Henry VII, her future father-in-law and her intended husband Arthur first met her at the Bishop’s palace at Dangerfield in Hampshire (Fraser 1998, pg. 22). There – against all Castilian custom (a custom likely influenced by Moorish culture) – Henry insisted on lifting the veil of his son’s bride. He saw a pretty girl with a round face, possessing the grey/blue eyes and ‘rose’ complexion of her English ancestry; Katherine was descended from Catherine of Lancaster, the daughter of John of Gaunt. Katherine’s greatest beauty was her thick, long red/gold hair. I imagine, on this occasion when she first met Arthur and King Henry, her hair flowed free, as a symbol of her virginity. She was a tiny girl – no more than 1.5m (five foot) in height.
King Henry and Prince Arthur expressed themselves fully pleased with Katherine, Arthur writing later about his joy at first seeing ‘the sweet face of his bride’ (Fraser 1998, p. 24). But Arthur’s happiness was short- lived. Within only a few months of marriage he was dead and Katherine’s own survival not yet certain. While there are other theories about Arthur’s death, it does seem most likely that they had both been stricken with one of those sudden deadly illnesses of the period (probably the English sweat), which struck fast and hard.
After Arthur’s death, Henry VII and Katherine’s parents decided to betroth her to Henry, her husband’s eleven-year-old brother. King Ferdinand wrote, in 1503, ‘It is well known that the princess is still a virgin.’ But, in arranging Catherine’s betrothal, her father asked the Pope to write up the dispensation in a way that made the question of her virginity unimportant and would safeguard Katherine’s later marriage. Henry VII also protected his own child and son, not forgetting his political back: the marriage would only go forward when Henry the younger was old enough to agree to the match.
Katherine endured seven dreadful years after Arthur’s death. Both Henry VII and her father treated her like a political pawn. After the death of her mother, which lessened her worth as a match for young Henry, and the death of Elizabeth of York, Henry VII often acted towards her like an utter miser. Poor Katherine was kept short of funds, as well as friends. Her own father mostly ignored her begging, heartbreaking letters, crying out for help.
I agree with Antonia Fraser (1998, p. 56) that these years of deprivation shaped her in such a way that made it impossible for her to move aside when Henry VIII later sought to take a new wife. In that future time, I believe Katherine remembered her time of triumph after these seven years of hell as a widow; it was when Katherine’s faith in God was forged like steel, and unbending steel too.
When Henry VIII wanted her to step off the stage and make way for Anne Boleyn, I believe Katherine thought all she needed to do was to keep faith and God would answer her prayers again. I also believe these years of great stress and deprivation impacted upon her health, perhaps leading to some form of kidney damage, which caused complications during pregnancy, making it difficult for her to bear living children. Weir’s Henry VIII, King and Court (2002 p. 10) and Tremlett’s Catherine of Aragon (pp 114 -115) also mention Katherine’s deep piety and habit of fasting – behaviours reinforced during her widowhood – may have caused reproduction problems. It is also possible her height was a factor too. 1.5m is a very short woman – and that can cause serious problems in pregnancy. Henry VIII was also 1.88m tall, far taller than Katherine. Big babies would have been hard for her to bear.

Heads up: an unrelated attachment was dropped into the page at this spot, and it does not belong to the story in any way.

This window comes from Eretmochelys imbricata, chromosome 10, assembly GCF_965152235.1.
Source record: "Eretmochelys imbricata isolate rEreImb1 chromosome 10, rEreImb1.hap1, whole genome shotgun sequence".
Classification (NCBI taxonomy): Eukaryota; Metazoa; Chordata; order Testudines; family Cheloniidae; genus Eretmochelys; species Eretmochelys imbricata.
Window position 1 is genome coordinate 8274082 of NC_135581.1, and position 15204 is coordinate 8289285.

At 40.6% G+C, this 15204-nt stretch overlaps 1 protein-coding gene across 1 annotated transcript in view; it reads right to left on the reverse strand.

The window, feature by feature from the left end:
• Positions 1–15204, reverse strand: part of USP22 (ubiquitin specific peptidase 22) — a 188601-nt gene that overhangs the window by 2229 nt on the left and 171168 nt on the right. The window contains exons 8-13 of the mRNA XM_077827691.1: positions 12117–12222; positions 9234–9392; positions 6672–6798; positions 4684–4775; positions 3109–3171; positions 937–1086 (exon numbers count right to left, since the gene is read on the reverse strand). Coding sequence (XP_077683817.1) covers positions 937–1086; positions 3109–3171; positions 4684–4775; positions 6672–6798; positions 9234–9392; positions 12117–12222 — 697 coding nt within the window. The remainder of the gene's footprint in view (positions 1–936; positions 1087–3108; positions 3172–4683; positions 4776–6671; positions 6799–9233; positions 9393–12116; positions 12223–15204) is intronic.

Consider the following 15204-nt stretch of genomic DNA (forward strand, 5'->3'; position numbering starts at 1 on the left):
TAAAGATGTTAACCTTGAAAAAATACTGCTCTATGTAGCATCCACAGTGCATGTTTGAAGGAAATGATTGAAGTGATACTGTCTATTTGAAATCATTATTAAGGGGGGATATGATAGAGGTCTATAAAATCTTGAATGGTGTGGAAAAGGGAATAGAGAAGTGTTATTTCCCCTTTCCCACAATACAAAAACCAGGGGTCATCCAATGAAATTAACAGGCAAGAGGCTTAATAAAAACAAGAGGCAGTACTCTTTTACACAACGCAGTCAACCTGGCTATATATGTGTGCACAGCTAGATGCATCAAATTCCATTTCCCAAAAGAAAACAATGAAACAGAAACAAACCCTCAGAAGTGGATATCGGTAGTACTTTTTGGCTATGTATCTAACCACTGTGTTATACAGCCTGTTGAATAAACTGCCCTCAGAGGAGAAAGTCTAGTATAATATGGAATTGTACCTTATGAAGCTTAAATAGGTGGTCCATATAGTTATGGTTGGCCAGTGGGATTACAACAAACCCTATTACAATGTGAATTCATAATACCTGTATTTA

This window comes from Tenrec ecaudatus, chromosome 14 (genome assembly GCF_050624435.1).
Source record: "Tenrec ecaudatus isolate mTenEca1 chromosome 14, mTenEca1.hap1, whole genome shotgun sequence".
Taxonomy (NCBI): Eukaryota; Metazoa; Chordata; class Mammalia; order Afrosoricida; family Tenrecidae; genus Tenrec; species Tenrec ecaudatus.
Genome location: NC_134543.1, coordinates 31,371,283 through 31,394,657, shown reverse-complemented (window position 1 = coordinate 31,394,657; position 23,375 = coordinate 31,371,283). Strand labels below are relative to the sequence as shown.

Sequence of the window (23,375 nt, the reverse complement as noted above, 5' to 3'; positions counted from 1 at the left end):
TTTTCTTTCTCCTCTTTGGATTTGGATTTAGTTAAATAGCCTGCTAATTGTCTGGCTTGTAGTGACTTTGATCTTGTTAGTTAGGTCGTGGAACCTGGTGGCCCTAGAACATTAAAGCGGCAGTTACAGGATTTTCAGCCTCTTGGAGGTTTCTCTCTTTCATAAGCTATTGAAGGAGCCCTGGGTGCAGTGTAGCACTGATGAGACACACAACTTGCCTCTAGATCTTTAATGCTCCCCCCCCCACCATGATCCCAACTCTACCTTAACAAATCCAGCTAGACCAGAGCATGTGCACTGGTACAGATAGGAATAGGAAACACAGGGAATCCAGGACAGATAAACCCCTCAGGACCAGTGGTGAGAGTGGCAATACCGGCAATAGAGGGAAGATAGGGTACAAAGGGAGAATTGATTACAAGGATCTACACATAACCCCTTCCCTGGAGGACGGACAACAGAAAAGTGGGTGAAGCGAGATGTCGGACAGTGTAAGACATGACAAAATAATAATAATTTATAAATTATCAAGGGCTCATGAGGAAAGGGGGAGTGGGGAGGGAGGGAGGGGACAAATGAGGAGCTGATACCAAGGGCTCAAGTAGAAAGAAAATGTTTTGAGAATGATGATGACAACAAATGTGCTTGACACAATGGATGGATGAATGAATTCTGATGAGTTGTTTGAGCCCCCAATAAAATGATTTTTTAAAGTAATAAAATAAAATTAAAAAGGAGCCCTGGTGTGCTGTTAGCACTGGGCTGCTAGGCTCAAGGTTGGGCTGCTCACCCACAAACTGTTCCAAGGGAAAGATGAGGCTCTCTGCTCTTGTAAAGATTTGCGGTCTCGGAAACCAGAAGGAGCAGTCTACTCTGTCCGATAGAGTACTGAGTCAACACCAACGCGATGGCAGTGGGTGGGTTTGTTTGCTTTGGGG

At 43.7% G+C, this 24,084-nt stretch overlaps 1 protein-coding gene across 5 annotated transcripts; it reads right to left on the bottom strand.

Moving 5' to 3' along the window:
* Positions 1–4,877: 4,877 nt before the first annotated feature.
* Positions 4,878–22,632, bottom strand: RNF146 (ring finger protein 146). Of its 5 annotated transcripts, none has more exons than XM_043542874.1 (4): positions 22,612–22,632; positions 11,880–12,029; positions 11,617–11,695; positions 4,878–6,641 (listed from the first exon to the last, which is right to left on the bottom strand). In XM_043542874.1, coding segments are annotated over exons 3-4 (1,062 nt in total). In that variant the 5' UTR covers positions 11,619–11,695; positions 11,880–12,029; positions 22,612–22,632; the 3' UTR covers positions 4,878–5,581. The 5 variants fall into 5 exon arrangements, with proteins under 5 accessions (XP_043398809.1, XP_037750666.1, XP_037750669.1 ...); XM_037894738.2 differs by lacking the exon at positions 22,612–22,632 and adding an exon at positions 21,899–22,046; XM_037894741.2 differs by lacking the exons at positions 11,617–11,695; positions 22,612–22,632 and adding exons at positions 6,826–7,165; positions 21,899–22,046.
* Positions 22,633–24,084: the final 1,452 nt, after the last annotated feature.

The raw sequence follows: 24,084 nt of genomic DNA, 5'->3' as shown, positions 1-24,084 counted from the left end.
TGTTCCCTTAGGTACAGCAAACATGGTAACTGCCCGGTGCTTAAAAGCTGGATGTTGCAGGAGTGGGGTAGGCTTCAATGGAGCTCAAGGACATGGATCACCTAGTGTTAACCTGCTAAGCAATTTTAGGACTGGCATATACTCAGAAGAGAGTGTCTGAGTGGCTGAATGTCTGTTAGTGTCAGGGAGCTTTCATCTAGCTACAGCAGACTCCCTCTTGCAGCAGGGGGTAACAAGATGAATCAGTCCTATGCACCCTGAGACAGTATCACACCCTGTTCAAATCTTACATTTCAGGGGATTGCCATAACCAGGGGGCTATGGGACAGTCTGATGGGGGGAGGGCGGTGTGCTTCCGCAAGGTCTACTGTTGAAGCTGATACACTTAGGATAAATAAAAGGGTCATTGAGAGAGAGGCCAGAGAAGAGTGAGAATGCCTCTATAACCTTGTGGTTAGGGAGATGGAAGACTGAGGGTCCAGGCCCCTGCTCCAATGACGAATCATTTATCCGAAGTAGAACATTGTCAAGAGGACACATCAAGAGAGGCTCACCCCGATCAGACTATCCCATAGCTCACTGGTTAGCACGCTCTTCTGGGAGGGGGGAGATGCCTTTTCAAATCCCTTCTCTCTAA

Just before Henry VII died, a desperate and lonely Katherine swung between desiring death and contemplating taking the veil, but instead, with his demise, she married, after only weeks, his son, now England’s ruling King. Not long afterwards, she shared his coronation with him.
During the early years of Katherine’s marriage to Henry Tudor, the English court had a reputation for learning as well as piety, probably stemming greatly from Queen Katherine’s encouragement of her husband’s better traits as well as her very own nature. Greatly respected for her intelligence, Henry had no hesitation in entrusting his Kingdom to his wife whenever he minded to go and do battle with France, his country’s traditional enemy.
Katherine did her very best to provide Henry with a royal heir. She no doubt believed she had done her duty by giving her husband their daughter Mary, the only child of their union to survive infancy and live to adulthood. Perhaps if the fates had been kinder – if her husband hadn’t convinced himself that their marriage was accursed, and indeed no marriage after his hopes for a son had been dashed by the birth of another and yet another dead baby –Mary could have been a valid answer to the English succession.
Overall, Katherine’s story is not a happy story; yet it is a story shimmering with all the light of a good life. Katherine had great nobility of soul, a woman who always tried to be a good queen – and England recognized that, and loved her. This is the woman I hope to bring alive in the next two novels of Falling Pomegranate Seeds.
Fraser, A 1998, The six wives of Henry VIII; Arrow Books, 1998
Tremlett, G 2010, Catherine of Aragon: Henry’s Spanish Queen Bloomsbury House
Weir, A 2002, Henry VIII: the King and his Court, Ballantine Books, New York.